Many of us myeloma patients have Velcade (bortezomib) as part of our treatment program, be it during induction, consolidation, or maintenance. There are plenty of companies/websites advertising the beneficial effects of green tea including “cancer prevention.” Just enter “green tea and cancer” in Google and you will find a near endless list of outfits ready to sell you green tea in a variety of forms.
However, a recent paper in the journal Advances in Clinical and Experimental Medicine reports on progress made in understanding the way green tea interacts with Velcade. There is no reason to go into the full detail of the science of the underlying mechanism of action between green tea and myeloma cell lines and the interaction with Velcade. There is, however, a reason to get right to the bottom line with the published conclusions:
“When bortezomib is involved in the multiple myeloma chemotherapy, the consumption of green tea should be avoided in order to maintain the biological efficacy of bortezomib.” [emphasis added]
The paper referenced above builds on prior research published in the journal Blood in 2009 that concluded:
“Taken together, our results indicate that green tea polyphenols may have the potential to negate the therapeutic efficacy of BZM and suggest that consumption of green tea products may be contraindicated during cancer therapy with BZM.” [emphasis added]
If you’d like to learn more about green tea you may wish to check out this website from Memorial Sloan Kettering Cancer Center in NYC that is very comprehensive and answers a wide variety of questions you may have. Under the section “Herb-Drug Interaction” you will find Velcade (bortezomib) with the warning:
“Bortezomib: EGCG and other polyphenols can inhibit the therapeutic effect of bortezomib and other boronic acid-based proteasome inhibitors.” [emphasis added]]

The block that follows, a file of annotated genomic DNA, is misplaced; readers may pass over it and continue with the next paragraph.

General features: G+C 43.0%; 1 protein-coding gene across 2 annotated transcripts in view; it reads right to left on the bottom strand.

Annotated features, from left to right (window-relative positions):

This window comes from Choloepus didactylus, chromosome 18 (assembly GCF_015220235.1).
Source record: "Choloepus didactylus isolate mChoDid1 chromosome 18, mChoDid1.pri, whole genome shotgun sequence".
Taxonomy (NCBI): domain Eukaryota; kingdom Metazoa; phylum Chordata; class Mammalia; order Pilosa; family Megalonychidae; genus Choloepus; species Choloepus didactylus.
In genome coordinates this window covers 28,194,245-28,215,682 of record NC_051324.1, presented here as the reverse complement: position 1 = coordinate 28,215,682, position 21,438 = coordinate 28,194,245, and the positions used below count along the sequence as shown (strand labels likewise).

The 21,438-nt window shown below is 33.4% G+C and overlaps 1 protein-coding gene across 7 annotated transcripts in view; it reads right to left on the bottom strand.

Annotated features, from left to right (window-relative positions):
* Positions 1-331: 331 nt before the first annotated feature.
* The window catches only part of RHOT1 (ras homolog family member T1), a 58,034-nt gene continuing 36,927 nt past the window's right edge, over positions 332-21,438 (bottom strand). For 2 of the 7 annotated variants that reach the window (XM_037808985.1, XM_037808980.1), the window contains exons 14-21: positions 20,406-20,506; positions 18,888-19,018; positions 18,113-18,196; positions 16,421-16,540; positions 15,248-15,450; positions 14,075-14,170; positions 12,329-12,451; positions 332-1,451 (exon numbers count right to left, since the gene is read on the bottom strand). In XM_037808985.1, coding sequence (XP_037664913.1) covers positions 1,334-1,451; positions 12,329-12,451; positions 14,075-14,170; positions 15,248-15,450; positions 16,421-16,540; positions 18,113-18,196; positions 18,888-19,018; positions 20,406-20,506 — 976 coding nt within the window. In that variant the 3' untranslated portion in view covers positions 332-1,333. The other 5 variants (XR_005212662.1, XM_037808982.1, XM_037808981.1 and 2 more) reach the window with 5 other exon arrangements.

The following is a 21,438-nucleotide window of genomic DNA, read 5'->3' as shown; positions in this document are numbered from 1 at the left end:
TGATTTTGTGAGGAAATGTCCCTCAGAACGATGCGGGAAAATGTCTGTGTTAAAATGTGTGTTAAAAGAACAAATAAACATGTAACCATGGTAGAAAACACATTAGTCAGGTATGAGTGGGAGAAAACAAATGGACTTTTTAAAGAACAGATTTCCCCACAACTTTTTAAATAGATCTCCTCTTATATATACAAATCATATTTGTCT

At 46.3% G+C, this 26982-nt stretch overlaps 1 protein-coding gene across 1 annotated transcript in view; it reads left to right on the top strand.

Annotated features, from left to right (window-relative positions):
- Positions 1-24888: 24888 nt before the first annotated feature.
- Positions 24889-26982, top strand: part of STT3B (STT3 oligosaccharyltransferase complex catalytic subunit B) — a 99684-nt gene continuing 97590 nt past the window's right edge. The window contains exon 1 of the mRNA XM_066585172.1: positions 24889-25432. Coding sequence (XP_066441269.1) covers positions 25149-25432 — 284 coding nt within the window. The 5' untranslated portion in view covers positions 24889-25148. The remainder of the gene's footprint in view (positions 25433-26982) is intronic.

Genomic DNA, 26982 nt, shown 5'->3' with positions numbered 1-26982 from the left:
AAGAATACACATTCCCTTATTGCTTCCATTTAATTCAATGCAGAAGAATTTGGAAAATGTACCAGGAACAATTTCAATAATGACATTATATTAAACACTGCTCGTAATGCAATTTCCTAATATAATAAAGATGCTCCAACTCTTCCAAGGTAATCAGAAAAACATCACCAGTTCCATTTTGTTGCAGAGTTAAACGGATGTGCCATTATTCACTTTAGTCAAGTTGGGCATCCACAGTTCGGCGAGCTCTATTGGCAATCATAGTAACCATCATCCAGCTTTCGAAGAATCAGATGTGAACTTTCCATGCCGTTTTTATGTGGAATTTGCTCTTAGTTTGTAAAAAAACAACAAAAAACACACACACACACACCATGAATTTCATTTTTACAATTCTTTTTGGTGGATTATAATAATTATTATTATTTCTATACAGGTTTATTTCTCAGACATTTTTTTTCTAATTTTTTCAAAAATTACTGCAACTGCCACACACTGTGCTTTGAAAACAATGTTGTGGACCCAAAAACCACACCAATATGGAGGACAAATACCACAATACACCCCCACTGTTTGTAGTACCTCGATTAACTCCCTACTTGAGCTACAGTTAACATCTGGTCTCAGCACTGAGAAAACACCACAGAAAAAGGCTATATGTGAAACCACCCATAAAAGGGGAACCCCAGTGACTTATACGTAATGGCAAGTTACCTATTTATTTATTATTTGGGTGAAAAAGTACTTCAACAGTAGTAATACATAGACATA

This last highlight is important because that would mean that combining green tea and treatment with Ninlaro (ixazomib) would also be a myeloma “no-no.”
I cannot, however, find specific studies linking a negative interaction between Ninlaro and green tea. The second paper, referenced above, makes the comment, however, “This pronounced antagonistic function of EGCG was evident only with boronic acid-based proteasome inhibitors (BZM, MG-262, PS-IX), but not with several non-boronic acid proteasome inhibitors (MG-132, PS-I, nelfinavir). “
If you are a multiple myeloma patient on Ninlaro therapy and you consume green tea/green tea extract, then you may wish to consult with your physician and/or specialty pharmacist.
about the author
I am a patient diagnosed in 2014 with primary plasma cell leukemia (pPCL), a rare and aggressive variant of multiple myeloma and have been very fortunate to find treatment at the division of Cellular Therapy at the Duke University Cancer Institute. My wife, Vicki, and I have two adult children and a grandson who is the ‘light of my life’. Successful treatment has allowed Vicki and I to do what we love best : traveling the world, albeit it with some extra precautions to keep infections away. My career in the pharmaceutical industry has given me insights that I am currently putting to use as an advocate to lower drug pricing, especially prices for anti-cancer drugs and, very specifically, CAR-T therapies, with recent contributions posted by Health affairs, the Institute for Clinical and Economic Review and the Centers for Medicare and Medicaid Services.
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